It is so important to make sure that every ethnicity and culture, not just every race, is represented in your library. As we know, there are many ethnicities and cultures that make up just one race! Therefore, when we talk about children’s books with Asian representation, we need to make sure that we are representing as many Asian ethnicities as possible.

To help you add to your growing collection of Colorful Pages, I have compiled a list of children’s books with Asian representation from various ethnicities and cultures. In addition, these books are also written by Asian authors! That means the stories you are hearing are #ownvoices. And, by checking out these books, you are not only supporting your students in gaining Colorful Pages, but you are also supporting authors of color.

5 Children's Books with Asian Representation by Asian Authors -- Colorful Pages

Check out these five children’s books with Asian representation by Asian authors:

1. Millicent Min, Girl Genius, by Lisa Yee

Millicent Min, Girl Genius by Lisa Yee
The Spectrum for Multicultural Lit.
: Representation

Type of Book: Middle Grade Chapter Book, Grades 3 and up

This was, by far, one of my favorite books when I was growing up! I loved this book so much that I actually gifted it to my mom as a present because I wanted her to enjoy it too.

Lisa Yee writes about a girl named Millicent Min. Millicent is an eleven-year-old girl genius. She has a hard time making friends because she feels like she can’t fit in. However, during the summer, she finally gets the chance to make a friend while also finding out more about who she is.

2. Bee-bim Bop!, by Linda Sue Park

Bee-bim Bop! by Linda Sue ParkThe Spectrum for Multicultural Lit.: Exploration

Type of Book: Picture Book

Bee-bim Bop! is a picture book about a family making a traditional Korean dish of rice topped and mixed with meat and vegetables. Linda Sue Park uses rhymes to tell a story and show the bi bim bop recipe.

I love these vibrant illustrations by Ho Baek Lee that show the joy of this Korean American family. This book would be great for learning about rhyming, writing about how to do something, or just a fun read aloud!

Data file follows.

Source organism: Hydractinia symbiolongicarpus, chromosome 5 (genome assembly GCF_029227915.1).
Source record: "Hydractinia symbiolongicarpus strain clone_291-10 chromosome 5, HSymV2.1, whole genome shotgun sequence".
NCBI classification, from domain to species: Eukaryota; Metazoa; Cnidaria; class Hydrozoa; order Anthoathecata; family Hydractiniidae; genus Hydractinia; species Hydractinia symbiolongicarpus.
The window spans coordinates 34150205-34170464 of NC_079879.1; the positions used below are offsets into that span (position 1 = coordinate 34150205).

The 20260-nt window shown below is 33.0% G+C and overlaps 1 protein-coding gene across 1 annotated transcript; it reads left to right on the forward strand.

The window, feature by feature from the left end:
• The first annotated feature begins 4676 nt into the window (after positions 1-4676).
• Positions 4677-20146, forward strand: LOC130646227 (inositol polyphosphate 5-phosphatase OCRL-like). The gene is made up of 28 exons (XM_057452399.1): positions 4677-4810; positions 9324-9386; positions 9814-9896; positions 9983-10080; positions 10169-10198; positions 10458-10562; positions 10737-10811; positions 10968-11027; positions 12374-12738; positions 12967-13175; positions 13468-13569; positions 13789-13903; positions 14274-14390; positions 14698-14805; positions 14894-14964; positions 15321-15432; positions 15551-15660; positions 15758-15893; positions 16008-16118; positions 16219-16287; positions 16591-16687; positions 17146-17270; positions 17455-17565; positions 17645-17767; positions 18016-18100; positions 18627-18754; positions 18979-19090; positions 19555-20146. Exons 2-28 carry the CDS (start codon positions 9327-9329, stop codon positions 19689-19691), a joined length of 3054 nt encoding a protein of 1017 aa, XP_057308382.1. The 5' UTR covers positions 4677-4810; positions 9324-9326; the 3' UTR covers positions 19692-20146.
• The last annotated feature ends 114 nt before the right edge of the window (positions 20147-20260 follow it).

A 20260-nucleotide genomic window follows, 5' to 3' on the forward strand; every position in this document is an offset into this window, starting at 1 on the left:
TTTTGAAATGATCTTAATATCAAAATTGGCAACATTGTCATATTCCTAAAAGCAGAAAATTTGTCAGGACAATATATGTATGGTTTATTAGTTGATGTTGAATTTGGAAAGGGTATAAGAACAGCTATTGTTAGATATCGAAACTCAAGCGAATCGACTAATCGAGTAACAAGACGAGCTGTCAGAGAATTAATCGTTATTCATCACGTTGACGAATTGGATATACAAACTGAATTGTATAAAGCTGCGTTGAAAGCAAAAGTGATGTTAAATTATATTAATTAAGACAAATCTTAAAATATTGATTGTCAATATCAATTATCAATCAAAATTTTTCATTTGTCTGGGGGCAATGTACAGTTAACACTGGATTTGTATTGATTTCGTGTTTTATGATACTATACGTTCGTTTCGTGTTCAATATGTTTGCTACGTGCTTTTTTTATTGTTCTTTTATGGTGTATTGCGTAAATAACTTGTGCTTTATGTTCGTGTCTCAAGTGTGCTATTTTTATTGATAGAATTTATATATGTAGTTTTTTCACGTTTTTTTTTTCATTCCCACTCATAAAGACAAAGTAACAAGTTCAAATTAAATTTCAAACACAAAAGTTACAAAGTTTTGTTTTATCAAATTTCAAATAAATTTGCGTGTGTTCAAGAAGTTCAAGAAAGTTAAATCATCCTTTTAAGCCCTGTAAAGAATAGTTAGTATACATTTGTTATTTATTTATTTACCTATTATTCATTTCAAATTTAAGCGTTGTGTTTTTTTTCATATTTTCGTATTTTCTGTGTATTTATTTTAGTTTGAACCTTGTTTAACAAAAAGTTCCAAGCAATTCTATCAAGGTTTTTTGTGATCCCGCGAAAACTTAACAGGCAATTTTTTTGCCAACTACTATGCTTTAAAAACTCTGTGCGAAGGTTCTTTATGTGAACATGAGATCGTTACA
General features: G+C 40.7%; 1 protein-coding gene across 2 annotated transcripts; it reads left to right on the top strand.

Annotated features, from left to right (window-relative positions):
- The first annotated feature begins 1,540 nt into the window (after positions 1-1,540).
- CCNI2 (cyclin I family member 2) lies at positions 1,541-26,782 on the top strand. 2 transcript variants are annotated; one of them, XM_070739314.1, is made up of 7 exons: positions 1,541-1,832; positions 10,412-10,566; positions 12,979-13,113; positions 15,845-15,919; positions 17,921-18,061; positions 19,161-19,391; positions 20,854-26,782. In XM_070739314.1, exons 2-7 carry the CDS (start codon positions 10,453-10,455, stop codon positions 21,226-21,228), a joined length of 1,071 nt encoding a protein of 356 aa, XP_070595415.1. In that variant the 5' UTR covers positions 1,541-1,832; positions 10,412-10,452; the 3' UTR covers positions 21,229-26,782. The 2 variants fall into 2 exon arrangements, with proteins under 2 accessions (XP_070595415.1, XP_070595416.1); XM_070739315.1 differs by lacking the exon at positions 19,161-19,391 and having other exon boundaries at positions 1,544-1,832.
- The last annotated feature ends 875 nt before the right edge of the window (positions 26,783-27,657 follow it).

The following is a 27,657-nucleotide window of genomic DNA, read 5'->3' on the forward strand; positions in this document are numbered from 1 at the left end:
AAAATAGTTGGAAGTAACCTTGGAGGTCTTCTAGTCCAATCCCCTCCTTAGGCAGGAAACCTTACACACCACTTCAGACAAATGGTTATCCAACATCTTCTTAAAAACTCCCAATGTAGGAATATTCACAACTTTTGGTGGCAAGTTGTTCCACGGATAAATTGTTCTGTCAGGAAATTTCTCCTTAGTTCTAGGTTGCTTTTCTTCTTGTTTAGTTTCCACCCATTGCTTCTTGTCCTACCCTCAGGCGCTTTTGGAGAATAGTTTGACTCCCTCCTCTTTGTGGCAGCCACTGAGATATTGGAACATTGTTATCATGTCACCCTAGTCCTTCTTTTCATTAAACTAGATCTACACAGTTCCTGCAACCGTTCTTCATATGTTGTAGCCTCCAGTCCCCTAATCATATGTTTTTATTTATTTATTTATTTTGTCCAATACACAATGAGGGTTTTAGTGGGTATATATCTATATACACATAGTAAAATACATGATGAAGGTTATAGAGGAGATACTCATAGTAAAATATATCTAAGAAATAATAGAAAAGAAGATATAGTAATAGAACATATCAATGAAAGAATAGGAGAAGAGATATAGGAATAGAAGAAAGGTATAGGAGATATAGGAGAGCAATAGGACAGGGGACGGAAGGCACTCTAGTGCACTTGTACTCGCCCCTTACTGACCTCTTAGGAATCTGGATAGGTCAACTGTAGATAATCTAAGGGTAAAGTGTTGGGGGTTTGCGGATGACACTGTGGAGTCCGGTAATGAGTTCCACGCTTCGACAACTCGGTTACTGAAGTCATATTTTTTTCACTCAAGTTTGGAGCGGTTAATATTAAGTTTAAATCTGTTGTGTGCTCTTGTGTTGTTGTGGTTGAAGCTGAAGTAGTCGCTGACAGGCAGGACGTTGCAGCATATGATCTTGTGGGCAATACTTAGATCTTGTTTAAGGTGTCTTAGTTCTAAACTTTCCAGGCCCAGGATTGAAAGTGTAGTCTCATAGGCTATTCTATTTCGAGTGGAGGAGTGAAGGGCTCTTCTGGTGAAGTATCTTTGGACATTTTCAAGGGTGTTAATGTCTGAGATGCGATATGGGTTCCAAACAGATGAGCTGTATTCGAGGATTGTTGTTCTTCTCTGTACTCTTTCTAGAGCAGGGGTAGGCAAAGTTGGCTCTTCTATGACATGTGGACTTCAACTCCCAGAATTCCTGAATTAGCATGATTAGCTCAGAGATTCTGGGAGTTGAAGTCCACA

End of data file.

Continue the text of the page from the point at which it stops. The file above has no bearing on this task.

3. Festival of Colors, by Surishtha Sehgal & Kabir Sehgal

Festival of Colors by Sehgal

The Spectrum for Multicultural Lit.: Exploration

Type of Book: Picture Book

This book is truly about a festival of colors! The illustrations by Vashti Harrison are SO colorful and, coupled with the words of Surishtha Sehgal and Kabir Sehgal, create a fantastic story. Festival of Colors is about two children getting ready for Holi, the Indian Festival of Colors. The Sehgals’ book is a great exploration of an important cultural component.

4. Cilla Lee-Jenkins: Future Author Extraordinaire, by Susan Tan

Cilla Lee-Jenkins by Susan TanThe Spectrum for Multicultural Lit.: Between Representation & Exploration

Type of Book: Middle Grade Book, Early Chapter Book

I am still so excited about this book! This is the first middle grade book that I have read about an explicitly biracial character. (I am also biased because the protagonist and I share part of her last name)

Susan Tan authored this book, which is about Cilla Lee-Jenkins, a biracial girl who identifies as Chinese and Caucasian. Cilla writes to the audience about how she wants to become a best-selling author before her baby sister is born. She decides to write about her life, which includes exploring her biracial identity.

Cilla is humorous and smart, which makes her the perfect protagonist for middle grade students. The best part is that Susan Tan has authored other Cilla Lee-Jenkins books for us to enjoy!

5. A Lion’s Mane, by Navjot Kaur

A Lion's Mane, Navjot KaurThe Spectrum for Multicultural Lit.: between Exploration & Conversation

Type of Book: Picture Book

I actually found this book at the Wing Luke Museum of the Asian Pacific American Experience in Seattle, WA. It is one of the first books I have read with positive Sikh representations.

Navjot Kaur does a beautiful job of writing about an important part of the Sikh culture, the dastaar. Through a journey around the world, he shows the audience the meaning of the dastaar, the turban of the Sikhs, and empowers children to be proud of their culture. I loved this book and cannot wait to officially add it to my own classroom read alouds!


I tried my best to find books that represent Malaysian characters that were by Malaysian authors. However, I could not find any that were directly available by online US publishers, which meant that I could not fully explore any books.

Although, while I was looking, I did find Emila Yusof, whose books look AMAZING! Yusof has written and illustrated many books that feature Malaysian characters. If you get the chance, try to check out her books and see if they get restocked on Amazon or other book distributors soon! I know I will be trying to find a copy of some of her books for myself.

Which book are you going to check out first? Are there any other Asian characters or authors you love?

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